Destination Management Needs to Become Your Day Job


By Jim McCaul, Destinations International

For years, our industry has talked at length about the need for destination organizations to shift their mandate from destination marketing to destination marketing and management. This is no simple task and requires the development of plans focused not only on strategy, but also on structure. As the DestinationNEXT Future Study points out, destination organizations “must look internally at their governance and management competencies to ensure their organization has the structural alignment and skill sets to effectively implement their choices. Such an evaluation requires a rethinking and possible re-engineering of how they are designed to achieve success.”

Essentially, this means that destination development and advocacy need to become your day job, just as much as sales and marketing are, with defined roles, strategies and measurements of success. In this blog, we’ll take a look at how one organization, Tourism Calgary, has done just that.  

In 2017, the organization launched an initiative designed to answer the question, “What would be possible for Calgary as a destination if we aligned and worked together, toward common goals?” Those questions set in motion the development of Calgary’s Destination Strategy, a long-term initiative to help the city and tourism industry focus on a collective vision, strategy and action plan to achieve short-, mid- and long-term goals to drive a sustainable visitor economy. The project was conducted in partnership with a wide-array of stakeholders, including Calgary Economic Development (CED), and was identified as a required component of CED’s economic strategy.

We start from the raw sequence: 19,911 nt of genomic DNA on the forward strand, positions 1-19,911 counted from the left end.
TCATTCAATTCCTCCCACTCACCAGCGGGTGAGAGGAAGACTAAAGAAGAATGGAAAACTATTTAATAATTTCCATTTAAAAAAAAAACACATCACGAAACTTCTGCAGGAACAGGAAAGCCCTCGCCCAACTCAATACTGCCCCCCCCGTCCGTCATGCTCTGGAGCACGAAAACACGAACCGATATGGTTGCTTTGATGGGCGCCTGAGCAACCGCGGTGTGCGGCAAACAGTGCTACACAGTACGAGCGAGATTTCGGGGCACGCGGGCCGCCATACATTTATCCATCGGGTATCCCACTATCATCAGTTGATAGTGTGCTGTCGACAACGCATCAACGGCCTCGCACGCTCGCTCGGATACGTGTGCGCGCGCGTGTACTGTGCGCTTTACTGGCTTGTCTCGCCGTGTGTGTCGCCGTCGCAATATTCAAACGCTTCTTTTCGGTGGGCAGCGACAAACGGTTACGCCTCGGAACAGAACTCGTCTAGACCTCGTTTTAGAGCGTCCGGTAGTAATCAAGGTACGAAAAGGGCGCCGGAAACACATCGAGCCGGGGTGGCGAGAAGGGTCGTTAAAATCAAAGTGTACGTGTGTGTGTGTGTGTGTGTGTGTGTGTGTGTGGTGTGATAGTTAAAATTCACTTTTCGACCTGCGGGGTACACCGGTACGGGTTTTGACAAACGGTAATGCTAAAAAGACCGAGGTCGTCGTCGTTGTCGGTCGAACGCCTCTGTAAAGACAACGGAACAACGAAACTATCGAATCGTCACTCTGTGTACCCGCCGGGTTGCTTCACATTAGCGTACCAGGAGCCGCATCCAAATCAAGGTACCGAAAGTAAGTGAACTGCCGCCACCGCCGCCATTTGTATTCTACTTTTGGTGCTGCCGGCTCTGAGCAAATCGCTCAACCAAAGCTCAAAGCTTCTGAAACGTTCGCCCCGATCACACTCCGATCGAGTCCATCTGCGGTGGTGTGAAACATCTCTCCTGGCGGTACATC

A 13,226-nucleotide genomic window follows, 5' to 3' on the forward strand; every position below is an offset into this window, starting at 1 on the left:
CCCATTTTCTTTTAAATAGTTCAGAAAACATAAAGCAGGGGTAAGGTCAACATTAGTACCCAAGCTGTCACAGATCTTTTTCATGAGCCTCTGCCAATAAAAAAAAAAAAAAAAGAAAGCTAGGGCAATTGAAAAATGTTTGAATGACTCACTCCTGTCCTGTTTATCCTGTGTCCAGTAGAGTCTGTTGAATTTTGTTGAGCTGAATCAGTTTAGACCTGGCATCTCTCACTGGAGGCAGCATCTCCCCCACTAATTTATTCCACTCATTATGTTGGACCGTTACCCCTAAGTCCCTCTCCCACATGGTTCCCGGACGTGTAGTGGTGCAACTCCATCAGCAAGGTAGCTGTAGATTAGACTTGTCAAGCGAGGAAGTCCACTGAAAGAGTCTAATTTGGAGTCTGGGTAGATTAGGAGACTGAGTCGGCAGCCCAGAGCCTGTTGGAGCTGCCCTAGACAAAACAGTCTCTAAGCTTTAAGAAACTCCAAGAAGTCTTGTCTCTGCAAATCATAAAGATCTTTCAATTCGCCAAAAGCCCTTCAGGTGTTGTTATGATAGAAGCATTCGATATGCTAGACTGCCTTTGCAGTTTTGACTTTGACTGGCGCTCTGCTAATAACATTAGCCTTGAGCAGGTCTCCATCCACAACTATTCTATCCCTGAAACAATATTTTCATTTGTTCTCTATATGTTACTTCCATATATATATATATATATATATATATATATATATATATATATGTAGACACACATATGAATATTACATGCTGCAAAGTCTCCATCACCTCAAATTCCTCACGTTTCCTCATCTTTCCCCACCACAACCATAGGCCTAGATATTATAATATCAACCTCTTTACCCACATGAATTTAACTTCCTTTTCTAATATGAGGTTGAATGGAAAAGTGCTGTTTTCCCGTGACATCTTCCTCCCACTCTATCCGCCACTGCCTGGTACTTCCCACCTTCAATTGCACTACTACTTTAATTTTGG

To many destinations, just to achieve this level of vision and collaboration would have been a monumental achievement. But what makes the work of Tourism Calgary truly exceptional is the efforts to take this strategy a step further and lay out a path for implementation. Creating a destination strategy requires collaboration, but bringing it to life requires a champion, and Tourism Calgary has stepped up to this role.

As we all know, in just about every destination strategy, there are elements that lie beyond the scope and mandate of the destination organization. Acknowledging this, Tourism Calgary organized a strategic framework based upon three buckets: initiatives that the destination organization would lead, those where they would support others in their pursuits, and those where the destination organization would serve as an advocate for the strategic development of the city; always with the lens of both Calgarians and visitors at the center of every initiative.

The strategic initiatives resulting from this work were then incorporated into Tourism Calgary’s annual business plans, ensuring the work becomes a natural part of Tourism Calgary’s business, not a one-time activity. Indeed, the organization’s 2018 -2020 Strategic Plan outlines how Tourism Calgary is aligning its efforts to achieve the objectives addressed in the Destination Strategy.